How resilient is the Swedish labor market in times of globalization, immigration, and technological change?
Recent decades have seen a number of important changes that have the potential of generating substantial repercussions on the Swedish labor market. For example, market integration increased significantly along with Sweden’s entry into the European Union and the accession of China to the WTO. Relative to the size of the country, Sweden has also been among the major immigrant-receiving countries of the world since the mid 1980s. And labor-saving technological progress has continued at a fast rate.
These developments raise a number of research questions. How did the Swedish labor market adjust to these changes? To what extent was unemployment and inequality affected? How has policy affected the adjustment process, and inequality more generally? How has the Swedish institutional environment been affected by the entry into EU? Research within the UCLS addresses questions such as these.
Unemployment and social protection
Unemployment is a major social issue, a fact underlined by the “Great Recession” of 2008/09 and the development during the Corona pandemic of 2020/21. Our research in this area aims at improving the understanding of the mechanisms generating unemployment and social exclusion. We also evaluate policies aimed at increasing employment or reducing the adverse effects of unemployment, and the consequences of employment protection legislation.
Technological change and the labor market
A key question in labor economics is whether the advent of labor-saving technologies hurts labor, in general, and some categories of workers, in particular. For example, technical change during the 1990s and 2000s seems to have been polarizing. In many OECD countries, wage and employment growth have been slower around the median of the distribution than at the top and bottom of the distribution. The more recent development suggests that automation of tasks may also affect the higher-end of the skill distribution. Our research within this area examines the adjustment process for firms and workers following technical change in great detail. It asks whether policy can smoothen the process. And it investigates why firm adopt new technologies.
Labor market institutions and employment relations
The Swedish labor market has a number of distinctive features. First, union density is high (during the second half of the 2000s it declined from 78 to 68 percent, however). Second, many features of employment relationships are regulated via collective agreement rather than labor law. Third, unions play a prominent role in the case of redundancies. Sweden’s entry into the EU raises new issues regarding labor market regulations. Legal acts determined at the EU level are sometimes in conflict with collective agreements. Moreover, it has become increasingly common that disputes in the domestic labor market involve companies or employees from more than one country. These developments raise a number of questions. What are the labor market impacts on EU-driven legal changes in labor law? At what level should labor market be regulated when markets become increasingly integrated?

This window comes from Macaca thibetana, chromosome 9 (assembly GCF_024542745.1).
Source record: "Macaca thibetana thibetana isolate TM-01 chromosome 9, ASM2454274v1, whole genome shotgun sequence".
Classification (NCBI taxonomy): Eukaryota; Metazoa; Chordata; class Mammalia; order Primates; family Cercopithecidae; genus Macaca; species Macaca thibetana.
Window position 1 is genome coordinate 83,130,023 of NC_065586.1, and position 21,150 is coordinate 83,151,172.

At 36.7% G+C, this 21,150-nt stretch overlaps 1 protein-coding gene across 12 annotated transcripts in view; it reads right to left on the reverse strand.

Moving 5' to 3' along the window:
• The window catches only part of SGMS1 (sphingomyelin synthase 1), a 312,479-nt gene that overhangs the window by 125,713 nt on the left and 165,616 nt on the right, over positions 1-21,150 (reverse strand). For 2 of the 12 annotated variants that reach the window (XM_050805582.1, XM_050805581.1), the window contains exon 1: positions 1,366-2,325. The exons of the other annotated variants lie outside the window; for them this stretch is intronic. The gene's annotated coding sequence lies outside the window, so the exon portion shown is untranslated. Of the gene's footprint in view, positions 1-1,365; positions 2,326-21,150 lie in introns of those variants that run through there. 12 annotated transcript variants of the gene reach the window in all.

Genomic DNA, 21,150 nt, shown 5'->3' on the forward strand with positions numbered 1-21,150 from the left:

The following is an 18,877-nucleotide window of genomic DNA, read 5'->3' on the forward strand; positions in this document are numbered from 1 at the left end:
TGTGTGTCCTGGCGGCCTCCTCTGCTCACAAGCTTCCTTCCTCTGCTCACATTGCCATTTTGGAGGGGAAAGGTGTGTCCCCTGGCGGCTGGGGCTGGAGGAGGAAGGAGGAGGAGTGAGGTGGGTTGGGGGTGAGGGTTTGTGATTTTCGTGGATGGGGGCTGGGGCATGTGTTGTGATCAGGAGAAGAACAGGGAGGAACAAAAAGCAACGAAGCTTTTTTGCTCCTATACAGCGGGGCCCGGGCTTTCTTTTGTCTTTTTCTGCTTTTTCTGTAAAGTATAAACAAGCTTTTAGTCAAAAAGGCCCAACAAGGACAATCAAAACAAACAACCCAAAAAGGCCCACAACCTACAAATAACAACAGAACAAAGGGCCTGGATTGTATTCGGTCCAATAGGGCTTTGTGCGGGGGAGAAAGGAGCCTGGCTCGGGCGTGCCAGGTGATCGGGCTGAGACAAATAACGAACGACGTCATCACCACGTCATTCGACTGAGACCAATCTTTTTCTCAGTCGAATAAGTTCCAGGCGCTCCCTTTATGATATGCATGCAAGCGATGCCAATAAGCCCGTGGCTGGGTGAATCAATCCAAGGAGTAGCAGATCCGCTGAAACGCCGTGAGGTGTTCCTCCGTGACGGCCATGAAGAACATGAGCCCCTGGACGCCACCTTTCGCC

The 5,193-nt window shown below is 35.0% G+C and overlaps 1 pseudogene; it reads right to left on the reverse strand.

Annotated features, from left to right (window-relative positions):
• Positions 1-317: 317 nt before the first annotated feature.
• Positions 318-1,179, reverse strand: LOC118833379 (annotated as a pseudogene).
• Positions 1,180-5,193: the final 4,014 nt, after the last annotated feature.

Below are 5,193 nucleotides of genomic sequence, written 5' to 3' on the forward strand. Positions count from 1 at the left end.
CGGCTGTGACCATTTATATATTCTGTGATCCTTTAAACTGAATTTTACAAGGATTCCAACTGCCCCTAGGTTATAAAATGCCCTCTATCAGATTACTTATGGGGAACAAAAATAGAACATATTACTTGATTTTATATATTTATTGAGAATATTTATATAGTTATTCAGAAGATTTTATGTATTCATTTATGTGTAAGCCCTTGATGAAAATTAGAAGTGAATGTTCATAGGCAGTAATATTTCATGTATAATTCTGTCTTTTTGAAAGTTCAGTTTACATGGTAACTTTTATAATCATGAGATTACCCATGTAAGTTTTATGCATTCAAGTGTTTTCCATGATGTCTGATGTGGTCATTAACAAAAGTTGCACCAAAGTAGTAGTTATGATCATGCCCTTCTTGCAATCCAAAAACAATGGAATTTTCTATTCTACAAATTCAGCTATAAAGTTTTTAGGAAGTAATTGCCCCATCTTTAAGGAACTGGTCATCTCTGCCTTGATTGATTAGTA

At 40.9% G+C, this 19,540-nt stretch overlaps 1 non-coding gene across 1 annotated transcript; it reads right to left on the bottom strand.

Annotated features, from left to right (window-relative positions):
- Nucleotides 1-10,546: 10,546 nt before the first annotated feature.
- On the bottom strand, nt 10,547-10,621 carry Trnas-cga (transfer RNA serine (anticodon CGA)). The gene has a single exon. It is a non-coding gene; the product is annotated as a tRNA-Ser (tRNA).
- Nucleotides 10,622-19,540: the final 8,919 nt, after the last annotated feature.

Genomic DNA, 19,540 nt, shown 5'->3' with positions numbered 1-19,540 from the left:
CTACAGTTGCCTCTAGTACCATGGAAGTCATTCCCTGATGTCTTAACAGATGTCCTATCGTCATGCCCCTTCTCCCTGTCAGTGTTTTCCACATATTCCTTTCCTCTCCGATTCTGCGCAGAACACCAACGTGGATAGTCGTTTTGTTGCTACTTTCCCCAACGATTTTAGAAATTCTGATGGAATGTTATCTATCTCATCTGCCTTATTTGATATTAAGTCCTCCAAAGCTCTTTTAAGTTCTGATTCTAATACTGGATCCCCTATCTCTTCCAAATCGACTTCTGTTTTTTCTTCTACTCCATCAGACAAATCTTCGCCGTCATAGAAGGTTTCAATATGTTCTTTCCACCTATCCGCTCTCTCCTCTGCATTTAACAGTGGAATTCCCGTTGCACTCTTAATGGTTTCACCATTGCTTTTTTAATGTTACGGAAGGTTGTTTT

Earnings, education, and inequality
Educational policy can influence inequality by changing the skill composition of the labor force. By educational policies it may also be possible to break the intergenerational persistence of inequality. Our research sheds new light on how the design of the education system affects labor market outcomes. We also aim to improve the understanding about the sources of intergenerational correlations in earnings.
Immigration, integration, and segregation
During virtually the entire post-war period, net migration rates to Sweden have been positive. During the 1950s and 1960s, the vast majority of migrants came for labor-related reasons. Starting in the mid 1970s, immigrants have mainly come for asylum reasons. Refugee migration to Sweden culminated during the fall of 2015. In 2019, 19.6 percent of the Swedish population was born outside the country. The three largest immigrant source countries are Syria, Iraq, and Finland. Immigrants tend to cluster in big-city areas. Our research on immigration examines the labor market integration process for various groups of immigrants. It examines the impact of policies designed to improve labor market integration. And it asks how integration is affected by segregation.
Political participation and inequality
Structural change in the labor market affects inequality. And changes in inequality may affect political participation and polarization in society. Indeed, some argue that the surges in polarization observed in Sweden, Europe, and the United States are causally linked to increases in inequality. UCLS research in this area probes the link between political participation and inequality. It asks whether political support for the extremes increase in times of economic crises. Moreover, we examine whether education policies and integration policies impact political participation.
Gender, health, and family policies
Gender differences are pervasive on the labor market. In 2019, for example, the wage difference between men and women amounted to 10%. Women are more likely to work part-time: In 2019, 25% of employed prime-aged women worked fewer then 35 hours per week compared to 8.5% if men. It is also well-known that women take the brunt (70%) of parental leave and that they report sick to a greater extent than men. UCLS research in this area, inter alia, examines the impact of parental leave policies, how women and men respond to promotion incentives, and how different kinds of health shocks affect the income prospects for women and men.